A General Analysis of an Exit Interview
What is an exit interview? An exit interview is a brief meeting (typically questionnaire style) with an employee who terminates his/her employment with the company and it usually takes place within the human resources department. Whether the departure was due to a layoff, resignation, involuntary termination, or retirement, the employee is entitled to have an exit interview.
An HR representative conducts the interview, which last about 20 minutes or longer (depends upon quantity of employee feedback), to obtain valuable information from the employee. Just as a job candidate interviews with the recruiter before he/she is made a job offer, likewise, some companies interview employees who leave the company as well. However, not all companies perform exit interviews, and companies that do have them, some employees opt not to attend an exit interview prior to leaving the company.
The overall purpose of the exit interview is to collect relevant information from the employee regarding his/her personal experience with the company, coworkers, and management team. The information can be used to determine what areas within the company need improvement. Actually, the employer benefits from the exit interview, more so than the employee that is leaving the company.
For example, one company experienced a high turnover in the accounting department, and found out that it was due to bad management after conducting several exit interviews with employees who worked in the department but quit. This trend prompted upper management to do a thorough investigation in that department, which resulted in firing the manager and replacing her with a more suitable manager for the department. Needless to say, the company didn’t experience a high turnover in the accounting department under the new manager…thus, saved the company thousands of dollars in recruitment and advertising expenses.
Do I have to participate in an exit interview?
Exit interviews are done on a voluntarily basis, which means an employee is not obligated to participate if he/she chooses not to. Aforementioned, some employees choose not to attend their exit interview for various reasons. Some employees view it as a waste of time, some say they have nothing to gain, and some fear the consequences of telling the truth could risk getting a good reference later. Conversely, some employees look forward to an exit interview because they want to spew out negative comments about the company and reveal bad experiences they had with their managers and coworkers.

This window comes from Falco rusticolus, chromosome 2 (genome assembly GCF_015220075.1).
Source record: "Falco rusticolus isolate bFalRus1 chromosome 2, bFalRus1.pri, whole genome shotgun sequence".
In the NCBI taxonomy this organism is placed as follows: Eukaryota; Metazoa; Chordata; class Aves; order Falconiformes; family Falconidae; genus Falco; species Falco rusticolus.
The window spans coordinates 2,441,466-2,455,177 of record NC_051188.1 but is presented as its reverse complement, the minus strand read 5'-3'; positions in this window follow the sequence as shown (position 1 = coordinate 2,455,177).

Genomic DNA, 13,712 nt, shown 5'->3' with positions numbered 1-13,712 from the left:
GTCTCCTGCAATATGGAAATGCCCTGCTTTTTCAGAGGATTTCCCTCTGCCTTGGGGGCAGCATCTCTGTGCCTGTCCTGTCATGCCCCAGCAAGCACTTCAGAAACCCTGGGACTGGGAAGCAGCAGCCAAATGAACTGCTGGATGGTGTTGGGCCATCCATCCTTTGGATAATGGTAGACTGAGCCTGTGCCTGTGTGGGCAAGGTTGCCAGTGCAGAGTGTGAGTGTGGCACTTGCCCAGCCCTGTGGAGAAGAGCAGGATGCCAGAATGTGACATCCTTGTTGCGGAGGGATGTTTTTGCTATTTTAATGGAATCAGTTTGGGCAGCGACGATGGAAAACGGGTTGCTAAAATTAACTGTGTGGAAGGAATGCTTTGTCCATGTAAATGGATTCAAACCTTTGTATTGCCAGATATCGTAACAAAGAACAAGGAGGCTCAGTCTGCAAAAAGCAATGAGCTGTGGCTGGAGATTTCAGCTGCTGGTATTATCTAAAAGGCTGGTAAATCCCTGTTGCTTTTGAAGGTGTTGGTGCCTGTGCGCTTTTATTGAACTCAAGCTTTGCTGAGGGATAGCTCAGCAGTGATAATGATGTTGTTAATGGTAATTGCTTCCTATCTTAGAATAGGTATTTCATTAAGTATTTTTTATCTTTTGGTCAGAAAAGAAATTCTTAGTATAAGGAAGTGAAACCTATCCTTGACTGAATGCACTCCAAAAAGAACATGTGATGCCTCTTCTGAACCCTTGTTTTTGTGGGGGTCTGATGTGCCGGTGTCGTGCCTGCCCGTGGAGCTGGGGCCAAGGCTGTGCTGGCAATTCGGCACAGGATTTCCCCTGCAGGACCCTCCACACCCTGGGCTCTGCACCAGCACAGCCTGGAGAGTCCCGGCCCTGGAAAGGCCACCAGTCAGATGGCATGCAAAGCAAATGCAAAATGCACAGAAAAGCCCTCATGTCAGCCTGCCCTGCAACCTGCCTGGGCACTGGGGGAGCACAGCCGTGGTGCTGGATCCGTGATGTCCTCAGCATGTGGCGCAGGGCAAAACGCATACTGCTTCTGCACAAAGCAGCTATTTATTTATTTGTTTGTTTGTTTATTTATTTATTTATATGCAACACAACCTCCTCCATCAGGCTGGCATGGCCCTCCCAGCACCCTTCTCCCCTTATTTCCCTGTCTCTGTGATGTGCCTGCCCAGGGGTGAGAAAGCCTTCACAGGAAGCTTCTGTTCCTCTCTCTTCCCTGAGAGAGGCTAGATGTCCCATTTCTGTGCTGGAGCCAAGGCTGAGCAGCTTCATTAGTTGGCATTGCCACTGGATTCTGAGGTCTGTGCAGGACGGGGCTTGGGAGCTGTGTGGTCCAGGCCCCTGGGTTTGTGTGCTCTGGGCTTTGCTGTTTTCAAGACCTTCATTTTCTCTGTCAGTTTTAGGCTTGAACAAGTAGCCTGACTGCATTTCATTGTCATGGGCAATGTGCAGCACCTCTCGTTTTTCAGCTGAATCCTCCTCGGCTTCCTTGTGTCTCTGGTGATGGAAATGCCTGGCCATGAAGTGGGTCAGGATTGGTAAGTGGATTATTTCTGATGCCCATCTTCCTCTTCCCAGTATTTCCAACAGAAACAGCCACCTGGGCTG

What does an exit interview involve?
The interview normally takes place one-on-one with an HR representative in a private area, like an office or conference room. An HR representative will contact you to schedule a time for you to come in for your interview, at least one week before your last day with the company. Basically, the interviewer will ask you prepared questions and you can choose to answer only the ones you are most comfortable with. At the completion of your interview, the representative may ask you to sign the document, after you’ve read it over, of course. The information will remain with the company and should be kept confidential.
What should I wear to an exit interview?
Keep in mind that you are technically still an employee, until you officially leave the company. Therefore, you should dress to impress and conduct yourself in a professional manner during your interview. Bottom line, you should leave a good last impression.
What are the pros of voluntary participation?
Your contributions could not doubt secure you a favorable reference for the future, provided you leave on good terms. Also, you may want to seek employment with the company again later and your genuine feedback could help you get your foot back in the door.
What are the cons of voluntary participation?
Because employees are likely to tell the truth upon leaving the company, the information could be used against them if it’s unfavorable. Again, you want to leave a good last impression. And by all means, don’t burn down any bridges, especially if you want to be considered for rehire in the future or use them for a future reference at a new job. While some information can be very helpful to the company, some things are best left unsaid. It’s best to give constructive feedback, if you just have to say something negative.
What type of questions can I expect?
Every company has prepared questions that they ask their employees during the exit interview. However, there are basic question that most employers ask their employees. Below, I have included sample questions for exit interviews, courtesy of online.cit.edu.com
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